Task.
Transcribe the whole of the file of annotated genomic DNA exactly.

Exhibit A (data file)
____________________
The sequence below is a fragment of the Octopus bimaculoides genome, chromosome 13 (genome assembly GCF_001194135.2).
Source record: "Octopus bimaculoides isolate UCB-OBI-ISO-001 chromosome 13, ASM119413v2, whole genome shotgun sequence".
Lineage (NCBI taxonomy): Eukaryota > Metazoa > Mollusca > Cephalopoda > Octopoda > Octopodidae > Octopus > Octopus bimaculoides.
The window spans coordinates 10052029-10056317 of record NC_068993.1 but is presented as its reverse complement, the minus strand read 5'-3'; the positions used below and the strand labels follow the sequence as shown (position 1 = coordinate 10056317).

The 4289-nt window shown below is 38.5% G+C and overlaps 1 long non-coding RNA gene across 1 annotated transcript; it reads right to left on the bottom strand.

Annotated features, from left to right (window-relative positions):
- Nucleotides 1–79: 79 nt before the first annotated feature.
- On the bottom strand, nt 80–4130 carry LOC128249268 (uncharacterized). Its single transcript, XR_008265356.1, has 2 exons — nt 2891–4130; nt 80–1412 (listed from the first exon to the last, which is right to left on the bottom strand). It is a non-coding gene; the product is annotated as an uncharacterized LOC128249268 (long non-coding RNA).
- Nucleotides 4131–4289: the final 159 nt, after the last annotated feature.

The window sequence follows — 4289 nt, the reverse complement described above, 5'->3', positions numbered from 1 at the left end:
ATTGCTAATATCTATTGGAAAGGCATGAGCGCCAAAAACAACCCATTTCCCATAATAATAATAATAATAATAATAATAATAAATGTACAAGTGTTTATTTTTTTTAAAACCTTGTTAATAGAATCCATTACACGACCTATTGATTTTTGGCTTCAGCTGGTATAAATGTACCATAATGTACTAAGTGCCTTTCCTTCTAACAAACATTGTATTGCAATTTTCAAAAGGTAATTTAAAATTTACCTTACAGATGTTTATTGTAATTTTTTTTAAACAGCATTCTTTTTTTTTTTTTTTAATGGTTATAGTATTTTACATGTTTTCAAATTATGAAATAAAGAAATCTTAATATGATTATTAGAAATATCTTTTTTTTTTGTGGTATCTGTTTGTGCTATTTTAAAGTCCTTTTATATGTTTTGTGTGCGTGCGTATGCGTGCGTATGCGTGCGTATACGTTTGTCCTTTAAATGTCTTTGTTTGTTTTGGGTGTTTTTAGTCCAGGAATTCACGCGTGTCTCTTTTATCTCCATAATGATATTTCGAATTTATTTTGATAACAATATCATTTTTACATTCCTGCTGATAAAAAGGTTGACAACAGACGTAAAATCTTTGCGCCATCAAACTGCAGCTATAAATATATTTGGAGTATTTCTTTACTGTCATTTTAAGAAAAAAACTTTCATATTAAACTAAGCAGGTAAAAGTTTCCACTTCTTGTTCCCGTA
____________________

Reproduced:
The sequence below is a fragment of the Octopus bimaculoides genome, chromosome 13 (genome assembly GCF_001194135.2).
Source record: "Octopus bimaculoides isolate UCB-OBI-ISO-001 chromosome 13, ASM119413v2, whole genome shotgun sequence".
Lineage (NCBI taxonomy): Eukaryota > Metazoa > Mollusca > Cephalopoda > Octopoda > Octopodidae > Octopus > Octopus bimaculoides.
The window spans coordinates 10052029-10056317 of record NC_068993.1 but is presented as its reverse complement, the minus strand read 5'-3'; the positions used below and the strand labels follow the sequence as shown (position 1 = coordinate 10056317).

The 4289-nt window shown below is 38.5% G+C and overlaps 1 long non-coding RNA gene across 1 annotated transcript; it reads right to left on the bottom strand.

Annotated features, from left to right (window-relative positions):
- Nucleotides 1–79: 79 nt before the first annotated feature.
- On the bottom strand, nt 80–4130 carry LOC128249268 (uncharacterized). Its single transcript, XR_008265356.1, has 2 exons — nt 2891–4130; nt 80–1412 (listed from the first exon to the last, which is right to left on the bottom strand). It is a non-coding gene; the product is annotated as an uncharacterized LOC128249268 (long non-coding RNA).
- Nucleotides 4131–4289: the final 159 nt, after the last annotated feature.

The window sequence follows — 4289 nt, the reverse complement described above, 5'->3', positions numbered from 1 at the left end:
ATTGCTAATATCTATTGGAAAGGCATGAGCGCCAAAAACAACCCATTTCCCATAATAATAATAATAATAATAATAATAATAAATGTACAAGTGTTTATTTTTTTTAAAACCTTGTTAATAGAATCCATTACACGACCTATTGATTTTTGGCTTCAGCTGGTATAAATGTACCATAATGTACTAAGTGCCTTTCCTTCTAACAAACATTGTATTGCAATTTTCAAAAGGTAATTTAAAATTTACCTTACAGATGTTTATTGTAATTTTTTTTAAACAGCATTCTTTTTTTTTTTTTTTAATGGTTATAGTATTTTACATGTTTTCAAATTATGAAATAAAGAAATCTTAATATGATTATTAGAAATATCTTTTTTTTTTGTGGTATCTGTTTGTGCTATTTTAAAGTCCTTTTATATGTTTTGTGTGCGTGCGTATGCGTGCGTATGCGTGCGTATACGTTTGTCCTTTAAATGTCTTTGTTTGTTTTGGGTGTTTTTAGTCCAGGAATTCACGCGTGTCTCTTTTATCTCCATAATGATATTTCGAATTTATTTTGATAACAATATCATTTTTACATTCCTGCTGATAAAAAGGTTGACAACAGACGTAAAATCTTTGCGCCATCAAACTGCAGCTATAAATATATTTGGAGTATTTCTTTACTGTCATTTTAAGAAAAAAACTTTCATATTAAACTAAGCAGGTAAAAGTTTCCACTTCTTGTTCCCGTA